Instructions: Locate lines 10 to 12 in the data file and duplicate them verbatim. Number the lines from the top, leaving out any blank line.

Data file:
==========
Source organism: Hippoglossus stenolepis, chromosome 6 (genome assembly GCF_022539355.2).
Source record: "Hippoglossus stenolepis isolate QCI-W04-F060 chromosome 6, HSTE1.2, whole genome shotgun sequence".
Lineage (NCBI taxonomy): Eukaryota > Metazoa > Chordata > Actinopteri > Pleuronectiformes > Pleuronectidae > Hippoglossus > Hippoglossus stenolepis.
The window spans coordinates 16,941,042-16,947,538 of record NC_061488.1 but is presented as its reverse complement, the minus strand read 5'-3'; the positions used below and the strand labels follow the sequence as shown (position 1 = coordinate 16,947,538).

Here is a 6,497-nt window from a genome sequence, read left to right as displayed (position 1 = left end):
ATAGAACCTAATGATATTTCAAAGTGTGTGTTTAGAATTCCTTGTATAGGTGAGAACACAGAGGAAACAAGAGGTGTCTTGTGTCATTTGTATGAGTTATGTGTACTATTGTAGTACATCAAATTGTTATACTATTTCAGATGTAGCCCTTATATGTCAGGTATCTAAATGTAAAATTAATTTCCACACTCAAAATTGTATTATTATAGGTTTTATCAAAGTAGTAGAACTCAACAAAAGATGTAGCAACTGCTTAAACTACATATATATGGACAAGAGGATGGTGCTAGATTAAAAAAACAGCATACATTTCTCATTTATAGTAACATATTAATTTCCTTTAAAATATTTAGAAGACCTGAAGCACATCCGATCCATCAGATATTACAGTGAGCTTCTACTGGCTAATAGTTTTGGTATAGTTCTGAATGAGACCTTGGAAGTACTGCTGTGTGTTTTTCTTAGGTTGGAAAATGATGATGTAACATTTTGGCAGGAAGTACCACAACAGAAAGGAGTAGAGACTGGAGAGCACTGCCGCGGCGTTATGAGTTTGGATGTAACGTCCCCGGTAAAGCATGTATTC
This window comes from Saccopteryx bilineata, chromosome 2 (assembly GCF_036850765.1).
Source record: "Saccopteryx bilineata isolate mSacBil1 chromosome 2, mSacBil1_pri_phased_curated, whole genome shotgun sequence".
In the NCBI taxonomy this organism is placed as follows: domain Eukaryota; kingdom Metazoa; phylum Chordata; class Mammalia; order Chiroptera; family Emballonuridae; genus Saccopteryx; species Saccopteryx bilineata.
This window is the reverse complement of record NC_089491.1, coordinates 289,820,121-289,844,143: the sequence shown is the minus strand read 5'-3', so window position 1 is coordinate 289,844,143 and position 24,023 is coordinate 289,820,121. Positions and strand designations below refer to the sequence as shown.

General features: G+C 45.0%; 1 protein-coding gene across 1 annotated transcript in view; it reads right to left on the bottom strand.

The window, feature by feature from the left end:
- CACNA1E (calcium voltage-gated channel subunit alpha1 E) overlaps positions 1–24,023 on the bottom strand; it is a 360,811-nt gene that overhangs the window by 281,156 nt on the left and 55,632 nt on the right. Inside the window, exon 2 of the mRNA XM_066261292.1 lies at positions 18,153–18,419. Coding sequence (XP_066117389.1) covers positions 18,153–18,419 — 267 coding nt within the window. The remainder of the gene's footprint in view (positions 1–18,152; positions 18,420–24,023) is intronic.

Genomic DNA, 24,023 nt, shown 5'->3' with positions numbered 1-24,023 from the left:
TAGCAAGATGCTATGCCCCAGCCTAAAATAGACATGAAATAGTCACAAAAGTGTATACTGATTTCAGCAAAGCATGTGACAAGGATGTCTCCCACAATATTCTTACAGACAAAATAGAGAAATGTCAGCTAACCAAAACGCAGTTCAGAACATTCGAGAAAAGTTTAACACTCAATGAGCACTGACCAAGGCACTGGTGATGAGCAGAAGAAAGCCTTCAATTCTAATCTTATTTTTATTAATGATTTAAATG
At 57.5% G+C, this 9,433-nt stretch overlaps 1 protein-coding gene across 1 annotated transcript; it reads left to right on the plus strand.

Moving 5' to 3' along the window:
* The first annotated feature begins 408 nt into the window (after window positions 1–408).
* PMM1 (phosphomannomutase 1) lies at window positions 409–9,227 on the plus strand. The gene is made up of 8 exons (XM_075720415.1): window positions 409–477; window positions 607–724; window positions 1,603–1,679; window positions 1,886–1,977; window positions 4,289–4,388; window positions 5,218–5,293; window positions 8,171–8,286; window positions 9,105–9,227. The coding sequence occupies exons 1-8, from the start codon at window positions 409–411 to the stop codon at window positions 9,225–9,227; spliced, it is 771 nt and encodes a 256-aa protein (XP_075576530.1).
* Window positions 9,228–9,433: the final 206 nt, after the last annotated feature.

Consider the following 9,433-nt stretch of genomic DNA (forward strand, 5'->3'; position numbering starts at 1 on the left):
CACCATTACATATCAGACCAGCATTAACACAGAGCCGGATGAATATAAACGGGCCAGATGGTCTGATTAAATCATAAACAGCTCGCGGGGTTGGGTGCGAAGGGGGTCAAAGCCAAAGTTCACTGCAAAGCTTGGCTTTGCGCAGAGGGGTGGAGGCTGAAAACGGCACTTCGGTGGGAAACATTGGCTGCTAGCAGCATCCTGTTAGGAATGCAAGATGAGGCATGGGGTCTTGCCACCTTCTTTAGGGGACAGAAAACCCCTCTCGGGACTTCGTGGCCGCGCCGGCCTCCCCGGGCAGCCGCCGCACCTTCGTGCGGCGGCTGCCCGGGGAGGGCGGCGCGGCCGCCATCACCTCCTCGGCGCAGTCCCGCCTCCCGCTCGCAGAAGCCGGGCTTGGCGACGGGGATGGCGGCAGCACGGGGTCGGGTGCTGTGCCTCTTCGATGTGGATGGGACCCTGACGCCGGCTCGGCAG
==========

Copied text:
This window is the reverse complement of record NC_089491.1, coordinates 289,820,121-289,844,143: the sequence shown is the minus strand read 5'-3', so window position 1 is coordinate 289,844,143 and position 24,023 is coordinate 289,820,121. Positions and strand designations below refer to the sequence as shown.

General features: G+C 45.0%; 1 protein-coding gene across 1 annotated transcript in view; it reads right to left on the bottom strand.

The window, feature by feature from the left end: